An Australian soldier’s skull has been buried in a French war grave a century after it was taken for eventual display in a Philadelphia museum, Australia’s government said Saturday.
Private Thomas Hurdis was wounded in Belgium on Sept. 26, 1917, and died a week later in a U.S. field hospital in France at the age of 26.
The Australian government was alerted last year that the skull of an unnamed Australian solider, with a bullet lodged in bone between his eyes, was on display at the Mutter Museum of The College of Physicians of Philadelphia.
The skull was buried in Hurdis’ grave on Friday at the Mont Huon Military Cemetery in Le Treport in a ceremony attended by Hurdis’ family and Australian troops, Minister for Defense Personnel Darren Chester said. The rest of Hurdis’ body had been buried there on Oct. 12, 1917 — nine days after his death.
Hurdis’ head had been removed for pathological study purposes and according to protocols, Chester said.
“Although this was a rare event, it was a product of a desire to learn from the medical developments and experiences of the World War One,” Chester said in a statement.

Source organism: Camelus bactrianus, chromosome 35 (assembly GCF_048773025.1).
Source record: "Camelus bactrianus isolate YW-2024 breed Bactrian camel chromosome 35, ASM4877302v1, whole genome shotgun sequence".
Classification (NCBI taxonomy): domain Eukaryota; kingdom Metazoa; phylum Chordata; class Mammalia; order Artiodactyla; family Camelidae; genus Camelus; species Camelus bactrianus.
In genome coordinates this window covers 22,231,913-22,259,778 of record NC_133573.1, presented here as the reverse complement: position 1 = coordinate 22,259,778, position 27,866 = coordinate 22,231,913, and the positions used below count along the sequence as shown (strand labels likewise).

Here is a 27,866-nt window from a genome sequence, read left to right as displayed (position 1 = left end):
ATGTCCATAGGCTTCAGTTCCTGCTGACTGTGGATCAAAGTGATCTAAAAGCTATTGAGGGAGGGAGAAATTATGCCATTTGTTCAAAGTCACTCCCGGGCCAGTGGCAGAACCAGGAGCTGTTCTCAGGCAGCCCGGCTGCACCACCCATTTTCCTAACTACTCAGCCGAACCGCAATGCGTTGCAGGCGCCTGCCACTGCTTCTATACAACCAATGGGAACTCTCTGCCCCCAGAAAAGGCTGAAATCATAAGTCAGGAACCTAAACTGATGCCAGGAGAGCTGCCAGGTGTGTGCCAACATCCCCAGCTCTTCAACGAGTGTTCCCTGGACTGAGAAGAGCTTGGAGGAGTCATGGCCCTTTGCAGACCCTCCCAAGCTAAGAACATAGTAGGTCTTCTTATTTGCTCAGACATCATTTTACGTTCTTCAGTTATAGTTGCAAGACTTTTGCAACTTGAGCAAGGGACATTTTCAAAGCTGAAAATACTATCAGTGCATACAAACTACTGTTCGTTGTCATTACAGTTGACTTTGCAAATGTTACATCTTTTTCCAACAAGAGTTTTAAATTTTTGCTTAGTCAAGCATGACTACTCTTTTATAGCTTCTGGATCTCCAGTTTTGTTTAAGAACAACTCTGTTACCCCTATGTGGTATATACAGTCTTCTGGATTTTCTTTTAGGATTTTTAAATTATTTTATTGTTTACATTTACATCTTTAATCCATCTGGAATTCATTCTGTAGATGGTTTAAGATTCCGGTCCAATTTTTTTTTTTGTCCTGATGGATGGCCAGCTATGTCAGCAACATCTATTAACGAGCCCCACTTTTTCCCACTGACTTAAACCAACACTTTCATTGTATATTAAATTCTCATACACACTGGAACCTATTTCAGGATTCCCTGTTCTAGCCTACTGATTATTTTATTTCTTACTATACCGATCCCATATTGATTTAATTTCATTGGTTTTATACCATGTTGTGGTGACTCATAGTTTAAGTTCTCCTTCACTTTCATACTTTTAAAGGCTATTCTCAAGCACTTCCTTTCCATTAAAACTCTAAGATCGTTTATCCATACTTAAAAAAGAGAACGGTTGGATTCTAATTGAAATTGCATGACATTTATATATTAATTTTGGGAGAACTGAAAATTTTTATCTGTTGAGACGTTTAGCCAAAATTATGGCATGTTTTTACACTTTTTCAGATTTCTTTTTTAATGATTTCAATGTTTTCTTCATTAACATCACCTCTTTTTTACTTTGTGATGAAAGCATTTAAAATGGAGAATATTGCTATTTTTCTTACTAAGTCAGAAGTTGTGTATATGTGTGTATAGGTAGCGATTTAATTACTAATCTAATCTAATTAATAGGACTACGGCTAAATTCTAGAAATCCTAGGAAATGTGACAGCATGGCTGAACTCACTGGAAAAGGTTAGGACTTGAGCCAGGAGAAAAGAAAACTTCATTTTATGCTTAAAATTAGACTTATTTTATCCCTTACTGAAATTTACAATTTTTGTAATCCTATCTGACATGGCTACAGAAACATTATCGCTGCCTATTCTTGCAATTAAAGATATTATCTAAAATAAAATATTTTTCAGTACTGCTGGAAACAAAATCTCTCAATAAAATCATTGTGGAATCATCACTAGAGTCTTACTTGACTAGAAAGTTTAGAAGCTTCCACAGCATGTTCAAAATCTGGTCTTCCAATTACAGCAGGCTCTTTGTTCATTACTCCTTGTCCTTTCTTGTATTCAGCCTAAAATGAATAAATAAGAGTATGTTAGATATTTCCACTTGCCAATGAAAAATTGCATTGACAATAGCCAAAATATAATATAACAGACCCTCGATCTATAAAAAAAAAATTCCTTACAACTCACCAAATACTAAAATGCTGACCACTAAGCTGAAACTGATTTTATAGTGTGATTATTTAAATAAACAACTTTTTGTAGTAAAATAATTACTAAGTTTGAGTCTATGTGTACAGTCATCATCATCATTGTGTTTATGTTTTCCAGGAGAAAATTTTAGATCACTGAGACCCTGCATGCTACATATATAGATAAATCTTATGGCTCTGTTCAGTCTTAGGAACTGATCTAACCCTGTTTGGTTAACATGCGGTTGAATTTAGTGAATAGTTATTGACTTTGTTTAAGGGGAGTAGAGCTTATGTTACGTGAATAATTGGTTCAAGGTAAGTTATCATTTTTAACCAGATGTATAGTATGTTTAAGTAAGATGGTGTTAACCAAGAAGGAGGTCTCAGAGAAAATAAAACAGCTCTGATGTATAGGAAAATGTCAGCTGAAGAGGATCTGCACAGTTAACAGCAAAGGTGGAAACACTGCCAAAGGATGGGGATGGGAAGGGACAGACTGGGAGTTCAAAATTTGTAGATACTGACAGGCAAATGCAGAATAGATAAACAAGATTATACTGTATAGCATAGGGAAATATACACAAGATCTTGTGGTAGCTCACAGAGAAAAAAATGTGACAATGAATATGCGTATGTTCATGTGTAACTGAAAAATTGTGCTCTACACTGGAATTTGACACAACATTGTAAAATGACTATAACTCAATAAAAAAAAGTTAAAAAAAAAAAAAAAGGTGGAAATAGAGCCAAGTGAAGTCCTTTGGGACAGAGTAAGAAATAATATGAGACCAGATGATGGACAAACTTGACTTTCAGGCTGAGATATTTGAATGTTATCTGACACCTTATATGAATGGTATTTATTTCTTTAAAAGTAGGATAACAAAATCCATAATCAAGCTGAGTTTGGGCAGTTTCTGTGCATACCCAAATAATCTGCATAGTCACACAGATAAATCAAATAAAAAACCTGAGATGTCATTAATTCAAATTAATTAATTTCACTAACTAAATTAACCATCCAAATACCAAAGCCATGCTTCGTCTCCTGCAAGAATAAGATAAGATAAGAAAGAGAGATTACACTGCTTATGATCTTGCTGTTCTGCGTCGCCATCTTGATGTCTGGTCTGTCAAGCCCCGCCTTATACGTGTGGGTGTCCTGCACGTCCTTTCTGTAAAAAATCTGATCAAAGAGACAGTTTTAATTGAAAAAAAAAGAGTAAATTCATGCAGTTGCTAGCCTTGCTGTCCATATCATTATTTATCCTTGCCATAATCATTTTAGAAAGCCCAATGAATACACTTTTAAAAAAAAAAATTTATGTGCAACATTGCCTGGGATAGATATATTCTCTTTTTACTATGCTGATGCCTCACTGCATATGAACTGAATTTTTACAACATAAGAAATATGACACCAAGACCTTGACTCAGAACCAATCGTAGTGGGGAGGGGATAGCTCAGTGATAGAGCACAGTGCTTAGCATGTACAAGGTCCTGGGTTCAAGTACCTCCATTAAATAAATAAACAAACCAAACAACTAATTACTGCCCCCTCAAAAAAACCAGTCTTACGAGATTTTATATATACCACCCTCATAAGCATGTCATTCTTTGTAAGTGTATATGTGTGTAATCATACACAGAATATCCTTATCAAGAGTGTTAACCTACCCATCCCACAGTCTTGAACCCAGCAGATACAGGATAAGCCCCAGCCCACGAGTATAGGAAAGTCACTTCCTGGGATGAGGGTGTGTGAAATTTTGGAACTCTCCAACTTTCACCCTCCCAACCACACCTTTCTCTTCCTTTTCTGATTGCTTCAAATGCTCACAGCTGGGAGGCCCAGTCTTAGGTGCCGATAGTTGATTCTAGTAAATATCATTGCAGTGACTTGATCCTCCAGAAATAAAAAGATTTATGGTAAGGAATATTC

The museum said in a statement that the British government gave it the skull in 1919.
The museum had displayed a photograph of the skull on its website with an explanation that as well as the bullet in his forehead, Hurdis had been shot in the mouth by another bullet that had passed through his palate and right eye. Shrapnel had also removed part of his jaw.
The museum website said that he was blind and disoriented while in U.S. medical care. Hurdis eventually removed his bandages and bled to death.
His skull was removed from public display and the website at Australia’s request last year after a member of the public complained.
The Sydney-born soldier’s younger brother John has been listed as missing in action in France since July 1916.